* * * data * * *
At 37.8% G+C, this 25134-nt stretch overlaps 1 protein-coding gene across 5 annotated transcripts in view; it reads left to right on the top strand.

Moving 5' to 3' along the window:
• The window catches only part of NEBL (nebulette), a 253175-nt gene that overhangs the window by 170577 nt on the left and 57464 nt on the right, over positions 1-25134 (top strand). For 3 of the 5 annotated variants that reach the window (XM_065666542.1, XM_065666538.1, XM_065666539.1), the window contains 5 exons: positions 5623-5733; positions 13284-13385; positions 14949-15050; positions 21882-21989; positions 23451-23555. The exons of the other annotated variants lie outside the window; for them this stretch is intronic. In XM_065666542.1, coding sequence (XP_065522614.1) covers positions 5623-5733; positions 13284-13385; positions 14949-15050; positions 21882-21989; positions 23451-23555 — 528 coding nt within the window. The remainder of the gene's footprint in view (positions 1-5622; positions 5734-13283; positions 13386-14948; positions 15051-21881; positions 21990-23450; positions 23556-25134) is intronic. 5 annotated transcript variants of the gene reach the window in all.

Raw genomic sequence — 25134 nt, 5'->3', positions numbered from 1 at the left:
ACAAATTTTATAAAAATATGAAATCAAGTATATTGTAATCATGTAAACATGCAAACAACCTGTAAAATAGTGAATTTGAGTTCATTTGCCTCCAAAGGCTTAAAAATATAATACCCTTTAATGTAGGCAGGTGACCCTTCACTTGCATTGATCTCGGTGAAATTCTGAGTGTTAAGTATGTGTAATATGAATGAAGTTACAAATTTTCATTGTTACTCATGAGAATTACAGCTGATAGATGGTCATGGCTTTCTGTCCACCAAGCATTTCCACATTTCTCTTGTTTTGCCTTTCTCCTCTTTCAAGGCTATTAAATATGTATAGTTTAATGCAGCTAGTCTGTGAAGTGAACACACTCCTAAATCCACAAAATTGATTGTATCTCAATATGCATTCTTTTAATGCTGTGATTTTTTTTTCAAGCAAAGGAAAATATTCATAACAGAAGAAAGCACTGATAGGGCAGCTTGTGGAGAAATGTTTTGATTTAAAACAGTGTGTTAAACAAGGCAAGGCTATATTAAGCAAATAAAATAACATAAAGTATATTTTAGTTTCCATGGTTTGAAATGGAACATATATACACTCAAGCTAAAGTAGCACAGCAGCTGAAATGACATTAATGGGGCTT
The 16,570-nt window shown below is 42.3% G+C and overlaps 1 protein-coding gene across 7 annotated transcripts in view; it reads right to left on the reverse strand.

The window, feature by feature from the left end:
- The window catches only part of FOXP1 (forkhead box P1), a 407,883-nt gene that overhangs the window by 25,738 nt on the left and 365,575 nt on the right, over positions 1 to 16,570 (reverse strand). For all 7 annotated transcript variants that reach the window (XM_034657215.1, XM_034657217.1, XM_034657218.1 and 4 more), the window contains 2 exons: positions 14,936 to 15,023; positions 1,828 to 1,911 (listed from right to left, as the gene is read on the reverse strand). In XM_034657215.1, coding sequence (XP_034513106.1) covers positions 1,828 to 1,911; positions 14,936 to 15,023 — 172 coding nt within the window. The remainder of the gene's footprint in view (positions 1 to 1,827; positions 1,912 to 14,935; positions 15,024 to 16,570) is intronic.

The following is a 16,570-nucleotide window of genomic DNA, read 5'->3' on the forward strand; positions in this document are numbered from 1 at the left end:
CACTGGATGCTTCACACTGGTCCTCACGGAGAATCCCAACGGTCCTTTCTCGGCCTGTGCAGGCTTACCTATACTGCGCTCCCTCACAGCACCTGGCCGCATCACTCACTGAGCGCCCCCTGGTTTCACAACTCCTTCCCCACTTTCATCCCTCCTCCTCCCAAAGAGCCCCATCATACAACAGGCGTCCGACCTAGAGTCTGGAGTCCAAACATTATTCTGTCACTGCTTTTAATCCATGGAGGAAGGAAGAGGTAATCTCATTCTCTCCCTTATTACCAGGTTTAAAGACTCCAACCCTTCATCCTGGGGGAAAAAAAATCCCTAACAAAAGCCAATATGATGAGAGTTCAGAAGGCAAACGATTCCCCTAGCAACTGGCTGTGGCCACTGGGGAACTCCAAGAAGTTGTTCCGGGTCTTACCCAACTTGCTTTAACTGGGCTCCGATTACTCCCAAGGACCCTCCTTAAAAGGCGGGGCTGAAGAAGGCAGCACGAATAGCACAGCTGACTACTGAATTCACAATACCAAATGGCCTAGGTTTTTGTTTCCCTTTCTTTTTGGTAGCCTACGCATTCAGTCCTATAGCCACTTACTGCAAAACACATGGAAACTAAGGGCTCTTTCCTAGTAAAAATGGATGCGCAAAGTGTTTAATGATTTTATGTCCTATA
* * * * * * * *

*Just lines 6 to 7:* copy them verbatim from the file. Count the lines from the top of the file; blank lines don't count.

The 16,570-nt window shown below is 42.3% G+C and overlaps 1 protein-coding gene across 7 annotated transcripts in view; it reads right to left on the reverse strand.

The window, feature by feature from the left end: